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Exchanging your home and your pets

by Didier on August 13, 2011

By Didier Leclerc, translated and edited from the French original by John Mensinger

Trading your home may mean exchanging pet care. This year I swapped my cat for a lovely aquarium with fish and a turtle. You can find exchange opportunities that include dogs, horses, birds, snakes, chickens, and other animals.

Think carefully before agreeing to a trade that includes pet care. You need to know what is involved: certain pets can take care of themselves while others require constant attention which may interfere with your vacation or prevent you from spending a few nights away from your exchange home.

Caring for certain beasts may be unpleasant, such as feeding the snake a rat every 15 days. Other pets may bring you or your kids great joy. You can discover what it is like to own a cat—without making a permanent commitment. You can delight in collecting fresh eggs from the chicken coop while your children learn the lesson that cleaning a cage is real work.

If you leave your pets at home, be sure your exchange partners are willing and able to take care of them. Provide them with an ample quantity of pet food. Include information on your pet in the guide to your home that you give your exchange partners:

  • A photo with the pet’s name
  • How to feed and handle them
  • An explanation of their unique habits and behaviors
  • How to keep them active and happy
  • The name and number of the veterinarian in case of sickness
  • The location of health records

If your pet needs special care or can be dangerous in certain situations you may need to send them away during your absence. They could go to friends, the kennel, a cattery, the vet, or in the case of exotic animals to a specialist. You need to go this route unless you are sure that your exchange partners can safely care for your pet.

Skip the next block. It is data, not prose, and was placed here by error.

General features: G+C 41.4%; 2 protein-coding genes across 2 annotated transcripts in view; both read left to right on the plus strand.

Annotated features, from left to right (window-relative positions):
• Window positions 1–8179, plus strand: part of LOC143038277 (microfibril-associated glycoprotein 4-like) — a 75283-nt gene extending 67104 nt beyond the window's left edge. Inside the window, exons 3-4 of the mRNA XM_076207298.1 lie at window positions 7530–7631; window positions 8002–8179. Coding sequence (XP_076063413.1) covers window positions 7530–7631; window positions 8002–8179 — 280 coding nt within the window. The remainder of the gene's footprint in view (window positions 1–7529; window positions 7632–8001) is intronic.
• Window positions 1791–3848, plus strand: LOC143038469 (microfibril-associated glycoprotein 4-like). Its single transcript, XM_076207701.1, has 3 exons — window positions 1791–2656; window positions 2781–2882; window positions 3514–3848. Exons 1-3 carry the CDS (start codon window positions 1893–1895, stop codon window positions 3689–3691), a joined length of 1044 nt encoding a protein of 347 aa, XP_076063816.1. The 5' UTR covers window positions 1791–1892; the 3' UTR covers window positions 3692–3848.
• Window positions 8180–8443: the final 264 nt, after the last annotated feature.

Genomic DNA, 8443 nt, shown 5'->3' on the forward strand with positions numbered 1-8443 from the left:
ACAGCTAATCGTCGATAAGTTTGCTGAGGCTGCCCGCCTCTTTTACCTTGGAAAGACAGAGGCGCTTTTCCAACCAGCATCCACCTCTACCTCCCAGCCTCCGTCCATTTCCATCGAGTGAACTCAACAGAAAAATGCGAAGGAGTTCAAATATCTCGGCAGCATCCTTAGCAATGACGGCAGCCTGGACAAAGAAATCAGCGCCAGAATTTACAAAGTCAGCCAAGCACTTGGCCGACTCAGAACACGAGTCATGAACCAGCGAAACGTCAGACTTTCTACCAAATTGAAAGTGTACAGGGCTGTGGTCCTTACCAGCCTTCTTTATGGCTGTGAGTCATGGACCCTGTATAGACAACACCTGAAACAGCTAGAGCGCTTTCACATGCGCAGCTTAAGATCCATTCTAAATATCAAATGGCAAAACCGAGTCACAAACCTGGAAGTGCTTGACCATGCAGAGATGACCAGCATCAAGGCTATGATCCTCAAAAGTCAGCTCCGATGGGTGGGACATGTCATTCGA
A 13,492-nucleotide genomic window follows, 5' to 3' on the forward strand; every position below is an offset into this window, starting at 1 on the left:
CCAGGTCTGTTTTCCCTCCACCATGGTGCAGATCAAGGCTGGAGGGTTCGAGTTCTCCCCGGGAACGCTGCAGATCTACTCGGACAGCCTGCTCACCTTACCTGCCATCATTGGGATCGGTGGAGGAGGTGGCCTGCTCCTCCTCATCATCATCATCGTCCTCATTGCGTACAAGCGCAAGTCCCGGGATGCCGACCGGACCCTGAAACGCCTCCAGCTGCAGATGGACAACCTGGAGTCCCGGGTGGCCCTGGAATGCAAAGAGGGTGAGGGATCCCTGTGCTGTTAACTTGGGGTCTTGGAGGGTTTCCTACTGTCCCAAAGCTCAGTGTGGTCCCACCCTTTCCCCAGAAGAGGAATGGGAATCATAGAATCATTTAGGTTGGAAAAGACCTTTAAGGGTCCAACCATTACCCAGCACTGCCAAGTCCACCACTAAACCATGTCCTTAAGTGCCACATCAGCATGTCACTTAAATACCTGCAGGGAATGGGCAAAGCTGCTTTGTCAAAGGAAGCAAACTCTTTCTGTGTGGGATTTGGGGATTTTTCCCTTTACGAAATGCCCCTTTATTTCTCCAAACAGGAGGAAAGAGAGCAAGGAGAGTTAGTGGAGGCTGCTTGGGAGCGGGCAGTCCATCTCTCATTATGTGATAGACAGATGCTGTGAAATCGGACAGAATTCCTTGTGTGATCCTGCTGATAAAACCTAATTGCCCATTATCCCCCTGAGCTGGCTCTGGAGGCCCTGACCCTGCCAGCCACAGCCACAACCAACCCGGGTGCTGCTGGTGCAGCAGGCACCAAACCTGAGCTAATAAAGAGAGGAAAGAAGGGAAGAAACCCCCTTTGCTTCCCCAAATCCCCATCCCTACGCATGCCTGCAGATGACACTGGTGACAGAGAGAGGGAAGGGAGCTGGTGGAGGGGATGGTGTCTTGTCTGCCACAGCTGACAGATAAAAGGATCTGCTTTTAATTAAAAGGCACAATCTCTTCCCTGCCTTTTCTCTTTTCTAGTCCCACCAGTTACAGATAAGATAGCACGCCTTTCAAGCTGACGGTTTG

Think about the welfare of your pets during a home exchange. My cat seems to have developed a dislike to house swapping. He was a delight to children that came to our house when he was young, now our guests don’t view him the same way. He leaves the house at the beginning of every exchange and only returns when it is over. Your pet might prefer being in a kennel or with friends to experiencing a new family in your home.

Even if your pet leaves your house let your partners know about them. Certain folks are allergic to animals and may not be able to live in your home even if the pet is on vacation.

Your pet will appreciate your thinking about his welfare before your exchange begins.

You can view Didier’s original post in French by clicking here.

Si vous avez bien préparé votre échange, vos animaux l’apprécieront.

 

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{ 1 comment… read it below or add one }

1 Brian Luckhurst August 14, 2011 at 4:03 AM

Excellent advice. ‘Pet swapping’ can really help people exchange but it is something that needs considerable thought beforehand and as you rightly explain a list of what is required is essential along with the vet’s contact details.

Our 20 year old cat I am sure would not like to be included in a Home Exchange, so we have to wait for the inevitable and then look at swapping homes for great holidays again.

Regards

Brian Luckhurst
http://www.homeexchange50plus.com

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